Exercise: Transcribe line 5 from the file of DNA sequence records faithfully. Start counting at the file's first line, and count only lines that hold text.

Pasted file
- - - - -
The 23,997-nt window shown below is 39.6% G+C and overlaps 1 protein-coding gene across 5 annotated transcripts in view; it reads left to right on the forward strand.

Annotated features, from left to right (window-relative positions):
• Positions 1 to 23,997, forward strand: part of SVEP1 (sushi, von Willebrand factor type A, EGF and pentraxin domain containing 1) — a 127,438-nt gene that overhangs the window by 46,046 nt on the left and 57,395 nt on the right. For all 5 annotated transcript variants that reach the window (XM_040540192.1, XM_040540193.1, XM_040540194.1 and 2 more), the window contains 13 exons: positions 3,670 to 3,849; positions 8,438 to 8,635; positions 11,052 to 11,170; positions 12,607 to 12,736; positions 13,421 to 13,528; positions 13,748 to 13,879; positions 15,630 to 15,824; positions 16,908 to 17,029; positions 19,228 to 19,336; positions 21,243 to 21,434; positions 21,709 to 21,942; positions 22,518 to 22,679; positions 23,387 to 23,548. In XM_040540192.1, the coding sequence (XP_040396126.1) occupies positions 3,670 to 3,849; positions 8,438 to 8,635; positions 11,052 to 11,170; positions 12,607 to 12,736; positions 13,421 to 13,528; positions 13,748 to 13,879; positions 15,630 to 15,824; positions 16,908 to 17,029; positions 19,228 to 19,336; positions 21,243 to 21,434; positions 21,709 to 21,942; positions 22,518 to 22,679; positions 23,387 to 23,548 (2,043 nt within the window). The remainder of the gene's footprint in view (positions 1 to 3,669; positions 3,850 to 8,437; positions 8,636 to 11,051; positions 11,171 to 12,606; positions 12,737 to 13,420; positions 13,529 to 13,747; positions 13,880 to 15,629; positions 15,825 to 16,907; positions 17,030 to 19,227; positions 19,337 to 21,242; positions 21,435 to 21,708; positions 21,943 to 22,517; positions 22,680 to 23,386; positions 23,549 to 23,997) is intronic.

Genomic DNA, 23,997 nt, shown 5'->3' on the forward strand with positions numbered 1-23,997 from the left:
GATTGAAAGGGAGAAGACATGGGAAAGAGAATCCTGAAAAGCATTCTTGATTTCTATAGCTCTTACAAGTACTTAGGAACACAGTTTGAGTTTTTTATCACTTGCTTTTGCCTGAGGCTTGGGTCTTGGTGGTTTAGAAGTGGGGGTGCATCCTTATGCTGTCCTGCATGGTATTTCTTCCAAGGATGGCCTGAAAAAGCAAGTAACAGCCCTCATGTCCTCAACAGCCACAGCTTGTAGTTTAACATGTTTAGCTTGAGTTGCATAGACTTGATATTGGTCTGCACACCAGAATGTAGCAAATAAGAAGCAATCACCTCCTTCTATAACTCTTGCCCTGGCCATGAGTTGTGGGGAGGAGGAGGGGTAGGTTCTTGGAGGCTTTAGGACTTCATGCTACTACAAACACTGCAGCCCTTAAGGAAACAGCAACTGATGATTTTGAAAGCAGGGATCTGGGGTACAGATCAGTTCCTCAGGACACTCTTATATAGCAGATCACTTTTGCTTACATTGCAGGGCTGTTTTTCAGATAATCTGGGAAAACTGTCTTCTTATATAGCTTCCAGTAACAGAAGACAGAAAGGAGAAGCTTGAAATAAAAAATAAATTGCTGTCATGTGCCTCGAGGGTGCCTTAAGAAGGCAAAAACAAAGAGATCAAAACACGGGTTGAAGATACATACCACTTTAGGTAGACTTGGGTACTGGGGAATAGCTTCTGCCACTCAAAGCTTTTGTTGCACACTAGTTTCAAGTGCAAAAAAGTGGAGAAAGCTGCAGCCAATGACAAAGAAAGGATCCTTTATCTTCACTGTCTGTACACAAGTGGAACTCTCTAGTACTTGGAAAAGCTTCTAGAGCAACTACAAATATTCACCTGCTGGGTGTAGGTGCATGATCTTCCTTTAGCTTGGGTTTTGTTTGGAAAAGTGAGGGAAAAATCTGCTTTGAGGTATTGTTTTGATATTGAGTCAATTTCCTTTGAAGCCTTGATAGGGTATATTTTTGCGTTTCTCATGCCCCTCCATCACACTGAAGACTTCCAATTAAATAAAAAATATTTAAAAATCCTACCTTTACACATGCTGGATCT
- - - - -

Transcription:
GATTGAAAGGGAGAAGACATGGGAAAGAGAATCCTGAAAAGCATTCTTGATTTCTATAGCTCTTACAAGTACTTAGGAACACAGTTTGAGTTTTTTATCACTTGCTTTTGCCTGAGGCTTGGGTCTTGGTGGTTTAGAAGTGGGGGTGCATCCTTATGCTGTCCTGCATGGTATTTCTTCCAAGGATGGCCTGAAAAAGCAAGTAACAGCCCTCATGTCCTCAACAGCCACAGCTTGTAGTTTAACATGTTTAGCTTGAGTTGCATAGACTTGATATTGGTCTGCACACCAGAATGTAGCAAATAAGAAGCAATCACCTCCTTCTATAACTCTTGCCCTGGCCATGAGTTGTGGGGAGGAGGAGGGGTAGGTTCTTGGAGGCTTTAGGACTTCATGCTACTACAAACACTGCAGCCCTTAAGGAAACAGCAACTGATGATTTTGAAAGCAGGGATCTGGGGTACAGATCAGTTCCTCAGGACACTCTTATATAGCAGATCACTTTTGCTTACATTGCAGGGCTGTTTTTCAGATAATCTGGGAAAACTGTCTTCTTATATAGCTTCCAGTAACAGAAGACAGAAAGGAGAAGCTTGAAATAAAAAATAAATTGCTGTCATGTGCCTCGAGGGTGCCTTAAGAAGGCAAAAACAAAGAGATCAAAACACGGGTTGAAGATACATACCACTTTAGGTAGACTTGGGTACTGGGGAATAGCTTCTGCCACTCAAAGCTTTTGTTGCACACTAGTTTCAAGTGCAAAAAAGTGGAGAAAGCTGCAGCCAATGACAAAGAAAGGATCCTTTATCTTCACTGTCTGTACACAAGTGGAACTCTCTAGTACTTGGAAAAGCTTCTAGAGCAACTACAAATATTCACCTGCTGGGTGTAGGTGCATGATCTTCCTTTAGCTTGGGTTTTGTTTGGAAAAGTGAGGGAAAAATCTGCTTTGAGGTATTGTTTTGATATTGAGTCAATTTCCTTTGAAGCCTTGATAGGGTATATTTTTGCGTTTCTCATGCCCCTCCATCACACTGAAGACTTCCAATTAAATAAAAAATATTTAAAAATCCTACCTTTACACATGCTGGATCT